Sort by
Listing Movies
Display Movies
Oscar and Lucinda (1995)
They dared to play the game of love, faith, and chance.
Filmmaker(s): Gillian Armstrong

After a childhood of abuse by his evangelistic father, misfit Oscar Hopkins becomes an Anglican minister and develops a divine obsession with gambling. Lucinda Leplastrier is a rich Australian heiress shopping in London for materials for her newly acquired glass factory back home. Deciding to travel to Australia as a missionary, Oscar meets Lucinda aboard ship, and a mutual obsession blossoms. They make a wager that will alter each of their destinies.

Oscar and Lucinda (1995)

Obsession, Compulsion

This is one of my favourite movies. Regular readers of my comments will wonder why I elevate it to my “must see” category

Part of the reason I want you to see it is because of how well it pairs with Cate’s masterpiece, “Heaven.” Now, that film can stand on its own as a transcendent cinematic experience. It easily shifts us from a “real” world into one more magical and over the course of the experience that distance increases.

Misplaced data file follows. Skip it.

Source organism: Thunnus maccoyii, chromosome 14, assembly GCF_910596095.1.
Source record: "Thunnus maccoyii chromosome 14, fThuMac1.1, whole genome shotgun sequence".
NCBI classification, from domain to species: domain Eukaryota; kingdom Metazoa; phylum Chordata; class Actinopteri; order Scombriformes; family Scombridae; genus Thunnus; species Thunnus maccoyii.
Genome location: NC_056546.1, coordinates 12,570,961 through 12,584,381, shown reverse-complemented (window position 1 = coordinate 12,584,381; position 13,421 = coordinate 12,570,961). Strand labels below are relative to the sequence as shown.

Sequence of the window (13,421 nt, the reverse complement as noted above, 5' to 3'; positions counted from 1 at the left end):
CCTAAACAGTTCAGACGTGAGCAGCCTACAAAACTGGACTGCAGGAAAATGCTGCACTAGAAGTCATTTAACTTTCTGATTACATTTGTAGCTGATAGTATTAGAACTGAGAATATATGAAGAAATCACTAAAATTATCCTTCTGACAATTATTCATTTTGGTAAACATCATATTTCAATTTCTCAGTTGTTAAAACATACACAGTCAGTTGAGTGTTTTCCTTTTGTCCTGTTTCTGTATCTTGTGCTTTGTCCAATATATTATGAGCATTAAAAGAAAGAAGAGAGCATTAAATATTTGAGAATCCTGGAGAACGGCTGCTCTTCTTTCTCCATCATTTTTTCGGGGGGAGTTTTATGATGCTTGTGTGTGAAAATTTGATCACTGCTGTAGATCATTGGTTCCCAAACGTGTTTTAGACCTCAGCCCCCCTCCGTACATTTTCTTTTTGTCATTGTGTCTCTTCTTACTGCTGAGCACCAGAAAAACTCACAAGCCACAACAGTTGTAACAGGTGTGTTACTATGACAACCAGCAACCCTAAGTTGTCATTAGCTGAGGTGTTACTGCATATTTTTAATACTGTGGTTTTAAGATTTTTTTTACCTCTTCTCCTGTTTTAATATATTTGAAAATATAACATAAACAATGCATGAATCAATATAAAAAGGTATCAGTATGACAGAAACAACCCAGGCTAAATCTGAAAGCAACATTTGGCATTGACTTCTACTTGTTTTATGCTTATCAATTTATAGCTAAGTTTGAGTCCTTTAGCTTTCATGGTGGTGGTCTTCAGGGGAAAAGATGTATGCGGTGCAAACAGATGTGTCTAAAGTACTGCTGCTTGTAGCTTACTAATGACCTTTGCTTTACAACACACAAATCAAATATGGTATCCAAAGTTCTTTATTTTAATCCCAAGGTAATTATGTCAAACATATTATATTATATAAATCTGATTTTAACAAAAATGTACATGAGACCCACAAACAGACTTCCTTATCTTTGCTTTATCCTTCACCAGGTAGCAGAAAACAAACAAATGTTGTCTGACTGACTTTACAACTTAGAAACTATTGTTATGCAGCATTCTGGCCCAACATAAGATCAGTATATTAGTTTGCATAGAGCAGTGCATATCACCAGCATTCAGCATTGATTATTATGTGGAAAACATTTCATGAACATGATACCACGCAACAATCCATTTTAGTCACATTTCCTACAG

It took Kieslowski’s notion of cinematic distance and added the journey to that distance. It is one of the most important successful experiments in cinema and it owes much to the collaboration of Cate.

That reflects on this. A smaller project. A less ambitious director, but still with an affecting emotional directness. A pre-existing story that has literary strengths that become cinematic defects. And yet there is that same collaboration with the creating of an alternative magical reality fuelled by obsession.

There is that same smooth slide from here to there. There is that same equating of wilderness (a Herzogian river) to the internal landscape. The same trigger of the gamble.

And also, there is the remarkable glass chapel. One shot has it moving down the river, but it seems as if it is floating through the trees. You are dead if that does not stick with you for years.

Alas, not much is made of a central image in the book: the tensed glass tears that explode when gently traced at their origin.

The major flaw is Fiennes. Both brothers have a sort of forehead acting style which unravels much of the subtleties of Cate’s acting by breathing. But she is so breathtaking an actress in both these films, even though she is only the referent in the last part of this.

See the two films in one night. Any order.

Posted in 2005

Ted’s Evaluation — 4 of 3: Every cineliterate person should experience this.


, ,
No Comments

Sort by
Listing Movies
Display Movies
preloader image